MK Bar to present peace plan in European Parliament

According to Bar, in recent weeks, European parliamentarians have taken an interest in his plan and its idea of creating two states before a final agreement is struck.

Hilik Bar (photo credit: MARC ISRAEL SELLEM)
Hilik Bar
(photo credit: MARC ISRAEL SELLEM)
Deputy Knesset Speaker Hilik Bar arrived in Brussels on Tuesday, where he is set to present his diplomatic peace plan to members of the European Parliament.
Bar (Zionist Union) was invited by Italian MEP Gianni Pittella, president of the Progressive Alliance of Socialists and Democrats, the second-largest group in the European Parliament, to address members of all of the parliament’s factions on Wednesday.
According to Bar, in recent weeks, European legislators have taken an interest in his plan’s idea of creating two states before a final Israeli- Palestinian peace agreement is struck.
“In these days, when the diplomatic freeze is as frozen as ever and the disconnect between us and the international community is growing, letting new voices and ideas to renew the diplomatic horizon and strengthen the effort to separate from the Palestinians be heard is more important than ever before,” Bar said.
The Zionist Union MK said he will continue promoting his plan and “the need to promote a solution to separate from the Palestinians and have two nation-states” anywhere in the world.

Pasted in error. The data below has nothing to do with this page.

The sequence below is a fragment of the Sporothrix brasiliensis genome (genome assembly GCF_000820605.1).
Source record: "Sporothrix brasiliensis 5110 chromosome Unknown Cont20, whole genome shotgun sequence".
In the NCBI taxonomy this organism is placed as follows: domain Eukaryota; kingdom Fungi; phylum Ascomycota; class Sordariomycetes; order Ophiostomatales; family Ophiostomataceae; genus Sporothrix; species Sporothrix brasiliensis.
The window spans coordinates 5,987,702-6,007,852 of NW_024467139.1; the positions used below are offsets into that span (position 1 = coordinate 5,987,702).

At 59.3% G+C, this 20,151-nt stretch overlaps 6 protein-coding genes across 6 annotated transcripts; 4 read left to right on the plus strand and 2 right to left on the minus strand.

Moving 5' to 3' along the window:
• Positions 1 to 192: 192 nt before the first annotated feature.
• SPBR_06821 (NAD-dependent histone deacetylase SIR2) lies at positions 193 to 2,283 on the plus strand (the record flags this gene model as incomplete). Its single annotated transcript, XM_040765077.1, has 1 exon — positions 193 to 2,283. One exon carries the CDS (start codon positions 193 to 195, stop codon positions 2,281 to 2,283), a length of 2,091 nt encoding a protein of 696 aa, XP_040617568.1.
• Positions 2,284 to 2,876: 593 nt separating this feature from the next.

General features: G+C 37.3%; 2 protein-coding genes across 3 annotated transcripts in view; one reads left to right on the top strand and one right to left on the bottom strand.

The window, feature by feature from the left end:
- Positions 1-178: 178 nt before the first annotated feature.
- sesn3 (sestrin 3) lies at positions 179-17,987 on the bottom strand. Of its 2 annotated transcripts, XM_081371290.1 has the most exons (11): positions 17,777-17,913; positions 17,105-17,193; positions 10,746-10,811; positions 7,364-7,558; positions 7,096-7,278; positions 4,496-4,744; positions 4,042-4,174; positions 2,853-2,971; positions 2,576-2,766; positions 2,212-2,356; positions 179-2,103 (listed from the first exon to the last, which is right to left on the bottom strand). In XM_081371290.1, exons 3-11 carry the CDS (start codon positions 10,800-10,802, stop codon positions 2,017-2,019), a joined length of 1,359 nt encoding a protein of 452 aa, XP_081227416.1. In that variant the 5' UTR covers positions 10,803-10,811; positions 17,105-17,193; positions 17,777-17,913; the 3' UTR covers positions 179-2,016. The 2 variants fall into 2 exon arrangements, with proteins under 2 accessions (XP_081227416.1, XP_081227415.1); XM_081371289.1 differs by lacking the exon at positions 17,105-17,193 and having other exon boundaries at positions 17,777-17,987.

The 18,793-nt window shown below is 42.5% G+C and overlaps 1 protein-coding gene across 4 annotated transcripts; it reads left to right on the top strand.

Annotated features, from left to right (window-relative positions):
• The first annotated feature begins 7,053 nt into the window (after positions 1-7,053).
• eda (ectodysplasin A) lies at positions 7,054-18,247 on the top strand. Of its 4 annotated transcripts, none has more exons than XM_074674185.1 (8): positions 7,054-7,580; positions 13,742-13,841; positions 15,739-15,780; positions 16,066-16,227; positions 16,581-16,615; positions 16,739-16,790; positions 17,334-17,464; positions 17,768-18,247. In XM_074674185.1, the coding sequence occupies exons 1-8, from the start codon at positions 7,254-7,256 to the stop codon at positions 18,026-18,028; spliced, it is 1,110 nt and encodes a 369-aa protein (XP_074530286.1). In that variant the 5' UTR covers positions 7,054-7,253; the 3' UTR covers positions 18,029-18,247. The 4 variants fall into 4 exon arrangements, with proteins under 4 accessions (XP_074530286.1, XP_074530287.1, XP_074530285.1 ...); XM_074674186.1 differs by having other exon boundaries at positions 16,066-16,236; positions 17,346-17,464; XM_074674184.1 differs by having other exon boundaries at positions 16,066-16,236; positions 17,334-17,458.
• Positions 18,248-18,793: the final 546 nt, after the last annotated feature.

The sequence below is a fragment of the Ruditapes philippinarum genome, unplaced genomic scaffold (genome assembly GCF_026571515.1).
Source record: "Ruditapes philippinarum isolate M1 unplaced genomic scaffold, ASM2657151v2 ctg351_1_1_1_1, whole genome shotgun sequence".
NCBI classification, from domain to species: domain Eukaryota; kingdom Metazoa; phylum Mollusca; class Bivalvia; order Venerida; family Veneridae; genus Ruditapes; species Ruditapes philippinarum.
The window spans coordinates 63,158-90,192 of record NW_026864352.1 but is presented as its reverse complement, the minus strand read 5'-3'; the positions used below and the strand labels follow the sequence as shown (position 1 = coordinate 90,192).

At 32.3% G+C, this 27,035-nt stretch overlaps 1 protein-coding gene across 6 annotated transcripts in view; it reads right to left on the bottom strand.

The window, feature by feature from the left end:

The Labor Central Committee is expected to discuss Bar’s plan on November 29 – the anniversary of the 1947 Partition Plan’s approval – and vote on whether to adopt all or part of it as the party’s diplomatic platform.
Bar’s diplomatic outline, which he presented in the Knesset in July, declares that Israel should recognize a Palestinian state in the UN. Borders would be determined based on the 1949 armistice lines, with land swaps to account for settlement blocs, and the two sides would negotiate on Jerusalem, security arrangements, the refugee issue, etc.
The recognition and approval of “Palestine” joining UN institutions will be conditioned on it not undermining the need to negotiate.
In addition, the Palestinians would recognize two nation states.
The plan also provides that, when there is a Palestinian state, Jews may securely live in it as residents or citizens, thus creating an option for Israelis not to be expelled from their homes.
In addition, Palestinian citizens would have “privileged access” to places of worship, tourism, academia and trade in Israel, and vice-versa.
The MK also called for Israel to officially respond to the Arab Peace Initiative – not necessarily to agree to it, but to stop ignoring it. This would go hand-in-hand with conducting a regional dialogue, in conjunction with bilateral relations between Israel and Arab states.
The outline also calls to improve quality of life in Gaza – which Bar posits would return the Palestinian Authority to the Strip to replace Hamas – form a municipal body to represent residents of east Jerusalem, and maintain the status quo on the Temple Mount.
Bar called for better integration of Israeli Arabs into Israeli society, including teaching young Israelis peace and coexistence, opening a bilingual university, and requiring Israeli-Arabs to do civilian or IDF service after a permanent peace treaty is signed.
The outline also deals with Israel’s relations with Diaspora Jewry. It says the government should give world Jewry an “advisory status on issues of national importance and matters of foreign policy” and educate them in Hebrew, Jewish history and Zionism.
The goal would be to strengthen their Jewish identity, while still promoting the Zionist idea of “the negation of the Diaspora” and encouraging them to move to Israel.